U.S. oil exploration raises concern after proposed use of air cannons in the Atlantic is revealed to be potentially deadly to sea mammals. The proposal comes from the Interior Department and recommends surveying areas that were scanned for oil in the 1980’s, but the new technology will allow companies to hunt for oil without having to actually drill, saving money and potential spills. However, there is great concern that the proposed use of the air cannons will result in the deafening and even death of hundreds of thousands of sea mammals, including whales and dolphins. The air cannons work in a similar fashion as the echolocation used by the whales and dolphins, which is partly why they are so susceptible to harm from this practice.
The proposed method of oil hunting involves the use of compressed air cannons to create a loud boom under the surface of the ocean, which propagates through the water and into the sea floor. There it continues down into the sand and rock, and whatever oil deposits may be in the area as well. As the sound waves enter different materials they bend in different ways, and when they reflect back to the survey craft these differences can be tracked to inform crew members what the sea bed is composed of. This is similar to how radar systems and echolocation work, tracking differences in sound waves as they return to map the area. The problem is that the booms created are 100,000 times louder than a jet engine and they fire every few seconds, often for months at a time, sometimes up to a year. This proposed method of U.S. oil exploration raises concern because this unending cacophony has the potential to deafen, disorient, and even kill animals that rely on echolocation for hundreds of miles. Young creatures are particularly susceptible, and even creatures that do not rely on echolocation can be stunned or killed should they be struck by the intense shock waves.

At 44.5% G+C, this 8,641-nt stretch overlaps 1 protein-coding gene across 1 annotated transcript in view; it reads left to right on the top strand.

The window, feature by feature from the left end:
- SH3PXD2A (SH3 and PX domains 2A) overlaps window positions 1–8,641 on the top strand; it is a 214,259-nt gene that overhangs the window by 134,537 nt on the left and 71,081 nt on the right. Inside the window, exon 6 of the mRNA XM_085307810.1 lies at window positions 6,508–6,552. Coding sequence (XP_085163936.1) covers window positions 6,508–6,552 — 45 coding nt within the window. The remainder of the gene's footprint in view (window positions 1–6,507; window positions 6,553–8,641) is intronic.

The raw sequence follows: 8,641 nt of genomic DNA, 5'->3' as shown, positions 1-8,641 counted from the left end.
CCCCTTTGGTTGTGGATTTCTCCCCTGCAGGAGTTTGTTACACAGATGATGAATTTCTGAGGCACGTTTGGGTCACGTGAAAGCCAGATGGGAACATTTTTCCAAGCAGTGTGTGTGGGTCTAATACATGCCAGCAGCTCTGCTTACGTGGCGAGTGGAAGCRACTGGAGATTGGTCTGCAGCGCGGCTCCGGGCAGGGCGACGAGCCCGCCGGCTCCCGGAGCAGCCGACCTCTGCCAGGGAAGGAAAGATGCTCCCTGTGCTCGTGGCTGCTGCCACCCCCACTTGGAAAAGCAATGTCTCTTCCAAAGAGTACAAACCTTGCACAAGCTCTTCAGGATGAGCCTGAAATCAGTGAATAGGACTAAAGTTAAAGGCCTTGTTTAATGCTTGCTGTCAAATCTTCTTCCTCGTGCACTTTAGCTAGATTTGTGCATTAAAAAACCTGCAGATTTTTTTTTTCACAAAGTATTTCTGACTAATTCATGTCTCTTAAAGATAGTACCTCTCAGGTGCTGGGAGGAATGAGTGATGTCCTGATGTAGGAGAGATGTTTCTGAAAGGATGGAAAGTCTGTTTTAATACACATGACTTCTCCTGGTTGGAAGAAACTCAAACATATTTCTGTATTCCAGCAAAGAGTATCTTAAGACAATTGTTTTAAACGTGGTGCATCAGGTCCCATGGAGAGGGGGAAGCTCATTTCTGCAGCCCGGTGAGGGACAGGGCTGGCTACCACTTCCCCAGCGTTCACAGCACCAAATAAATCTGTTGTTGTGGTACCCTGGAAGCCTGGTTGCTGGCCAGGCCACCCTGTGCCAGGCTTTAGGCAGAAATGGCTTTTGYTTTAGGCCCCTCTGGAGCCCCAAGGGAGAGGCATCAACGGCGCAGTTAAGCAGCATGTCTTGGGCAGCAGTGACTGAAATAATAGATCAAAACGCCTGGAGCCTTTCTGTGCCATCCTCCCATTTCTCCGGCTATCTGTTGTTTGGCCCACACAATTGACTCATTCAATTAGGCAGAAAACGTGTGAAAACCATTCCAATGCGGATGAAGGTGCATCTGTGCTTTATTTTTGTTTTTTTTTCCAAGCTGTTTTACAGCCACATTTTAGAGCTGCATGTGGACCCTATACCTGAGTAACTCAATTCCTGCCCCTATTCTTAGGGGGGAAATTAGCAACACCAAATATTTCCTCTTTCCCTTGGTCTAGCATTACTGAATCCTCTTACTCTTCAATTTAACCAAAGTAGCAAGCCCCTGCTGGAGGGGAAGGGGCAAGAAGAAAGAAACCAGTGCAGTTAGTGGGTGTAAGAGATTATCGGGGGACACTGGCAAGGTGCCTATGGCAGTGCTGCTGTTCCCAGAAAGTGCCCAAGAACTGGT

Initial surveys of the areas where air blasting has been proposed took place in the 1970’s and 1980’s using techniques and technologies that are now obsolete. Those surveys estimated that there are roughly 3.3 billion barrels worth of oil along the Atlantic coast. At the time this was considered too little to be worth investing in and the areas have been closed to exploration ever since. This, and the Deepwater Horizon spill in 2010, have made it difficult to garner support for renewed exploration but the current climate of chronic oil shortages have opened the debate once again. As U.S. oil exploration raises concern there are many factors to take into account, especially that the long-term effects of air blast surveying on sea creatures has never been documented, as well as the fact that there could be even less oil in the area than expected. What it boils down to is whether or not the potential deaths of billions of animals is worth recovering billions of barrels of oil. And once those have all been drained, where will we drill next?
By Daniel O’Brien